An internal cannabinoid-signaling system regulates human sperm, fertilization potential, study finds

December 11, 2000

SAN FRANCISCO -- A cellular signaling system that responds to THC, the active substance in marijuana, as well as to anandamide, a cannabinoid-like molecule normally produced in the body, may regulate sperm functions required for fertilization in humans, a study headed by scientists from the University at Buffalo has found.

In addition, the findings suggest that men and women who abuse marijuana could jeopardize fertility by overloading this natural cannabinoid signaling system that regulates sperm structure, vigor and fertility.

Herbert Schuel, Ph.D., UB professor of anatomy and cell biology and lead author on the study, presented results of the research here today (Dec. 12, 2000) at the annual meeting of the American Society for Cell Biology.

Collaborating on the research were Lani Burkman, Ph.D., and Jack Lippes, M.D., of UB, and colleagues from the University of Connecticut, Eastern Virginia Medical School and University of California at Irvine.

The study presents the first evidence that anandamide exists in human seminal plasma, mid-cycle oviductal fluid and follicular fluid, and can regulate directly the human sperm's ability to fertilize an egg.

"These findings suggest that defects in the cannabinoid receptor-signaling system could account for certain types of infertility," Schuel said. "A better understanding of these mechanisms might lead to the development of novel drugs useful in reproductive medicine. For heavy marijuana users, the study results raise the possibility they are jeopardizing fertility by overloading this signaling system."

A receptor for cannabinoids was found in the human brain in the late 1980s. This finding suggested that the body must produce its own chemical version of THC to activate these receptors, and a substance called anandamide was found to be that chemical. Schuel and collaborators were the first to report cannabinoid receptors in sperm, using sea urchins as a model, and that anandamide also activated those receptors.

The regulatory mechanisms that prepare sperm to fertilize eggs within human reproductive tracts remain, for the most part, a scientific mystery. Human sperm are bathed in male reproductive-tract secretions when they are ejaculated into the female's vagina, and are not immediately capable of fertilizing eggs. However, once removed from the seminal plasma and exposed for several hours to secretions within the female reproductive tract, sperm become "capacitated" and can fertilize eggs.

Capacitated sperm exhibit a characteristic pattern of vigorous swimming called hyperactivated motility. When they bind to a specific protein in the egg's surface coat, sperm can be stimulated to secrete digestive enzymes that enable them to penetrate the egg coat during fertilization, a secretory process called the acrosome reaction.

"We know that sperm capacitation and fertilizing potential are tightly regulated within the female reproductive tract," Schuel said. "We also know that the cannabinoid receptor found in the human brain is expressed in the human testis, and that anandamide is produced in the testis and uterus of mammals. Within the uterus, anandamide regulates early development of the fertilized egg, and determines where the embryo will implant to initiate pregnancy. Cannabinoids also affect this process," he noted.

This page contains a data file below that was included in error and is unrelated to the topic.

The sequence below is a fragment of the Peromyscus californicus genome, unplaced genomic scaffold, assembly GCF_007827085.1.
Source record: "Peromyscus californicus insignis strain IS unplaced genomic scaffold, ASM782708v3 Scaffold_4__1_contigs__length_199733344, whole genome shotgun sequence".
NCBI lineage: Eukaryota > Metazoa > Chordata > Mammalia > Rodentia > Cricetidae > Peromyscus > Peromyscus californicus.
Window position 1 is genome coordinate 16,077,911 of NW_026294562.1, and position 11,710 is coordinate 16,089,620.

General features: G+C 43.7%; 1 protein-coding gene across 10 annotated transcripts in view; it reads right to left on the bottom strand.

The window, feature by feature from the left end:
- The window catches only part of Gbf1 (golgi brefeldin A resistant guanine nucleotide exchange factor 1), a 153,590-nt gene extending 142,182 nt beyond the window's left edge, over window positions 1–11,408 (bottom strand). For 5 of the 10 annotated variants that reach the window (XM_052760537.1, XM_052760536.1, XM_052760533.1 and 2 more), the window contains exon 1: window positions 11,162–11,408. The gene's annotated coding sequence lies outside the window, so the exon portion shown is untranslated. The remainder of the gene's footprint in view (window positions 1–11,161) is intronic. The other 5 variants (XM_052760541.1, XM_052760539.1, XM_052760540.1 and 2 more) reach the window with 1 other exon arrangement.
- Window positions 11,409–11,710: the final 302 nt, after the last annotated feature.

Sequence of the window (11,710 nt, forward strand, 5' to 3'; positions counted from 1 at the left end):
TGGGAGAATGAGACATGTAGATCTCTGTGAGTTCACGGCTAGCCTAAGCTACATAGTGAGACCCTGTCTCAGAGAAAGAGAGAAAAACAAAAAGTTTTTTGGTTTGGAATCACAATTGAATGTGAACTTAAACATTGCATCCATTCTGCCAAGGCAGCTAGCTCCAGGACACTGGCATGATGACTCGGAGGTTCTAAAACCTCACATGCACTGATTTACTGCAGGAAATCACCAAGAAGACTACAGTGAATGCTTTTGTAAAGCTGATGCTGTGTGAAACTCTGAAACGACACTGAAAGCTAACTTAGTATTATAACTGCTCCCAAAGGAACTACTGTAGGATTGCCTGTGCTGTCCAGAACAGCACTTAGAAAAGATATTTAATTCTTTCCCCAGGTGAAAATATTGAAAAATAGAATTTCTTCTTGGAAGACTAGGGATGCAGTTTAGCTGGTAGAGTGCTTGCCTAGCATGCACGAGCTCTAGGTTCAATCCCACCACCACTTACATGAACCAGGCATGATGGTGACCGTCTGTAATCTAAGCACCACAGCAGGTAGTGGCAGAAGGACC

Now, Schuel and collaborators have the first evidence that anandamide can directly regulate human sperm's ability to fertilize an egg. Using a synthetic equivalent of natural anandamide called AM-356 and THC, the substance responsible for the "high" produced by marijuana smoke, the researchers showed that both chemicals regulate in vitro capacitation and fertilizing potential of human sperm in three ways:

-- AM-356 produces opposite effects on hyperactivated sperm swimming, depending on the amount. Too much (a concentration of 2.5 nano Moles) inhibits hyperactivated motility, while at a 10-fold lower concentration, it stimulates hyperactivated swimming. Because anandamide is present in human-reproductive fluids and human sperm contain cannabinoid receptors, it is possible that localized differences in anandamide concentration may regulate sperm swimming patterns within the female-reproductive tract.

-- Both AM-356 and THC inhibit structural changes over the acrosome. The structural integrity of the acrosome during capacitation is known to be a critical factor in sperm's ability to fertilize eggs.

-- AM-356 significantly inhibits sperm binding to the zona, or egg coat. This observation provides the first evidence that anandamide (which AM-356 mimics) can regulate directly sperm fertilizing potential in humans.

"Defects in endocannabinoid signaling may be responsible for certain currently unexplained types of infertility," Schuel said. "Conversely, endocannabinoid signaling in human-reproductive tracts may provide potential targets for the future development of new drugs for use in reproductive medicine.

"In addition, the increased load of cannabinoids in people who abuse marijuana could flood natural endocannabinoid-signal systems in reproductive organs and adversely impact fertility," he said. "This possibility may explain observations made over the past 30-40 years that marijuana smoke drastically reduces sperm production in males."
-end-
Alexandros Makriyannis, Ph.D., and Robert Picone of the University of Connecticut; Mary C. Mahony, Ph.D., of Eastern Virginia Medical School, and Andrea Giuffrida, Ph.D., and Daniele Piomelli, Ph.D., of the University of California at Irvine, collaborated on this research.

University at Buffalo

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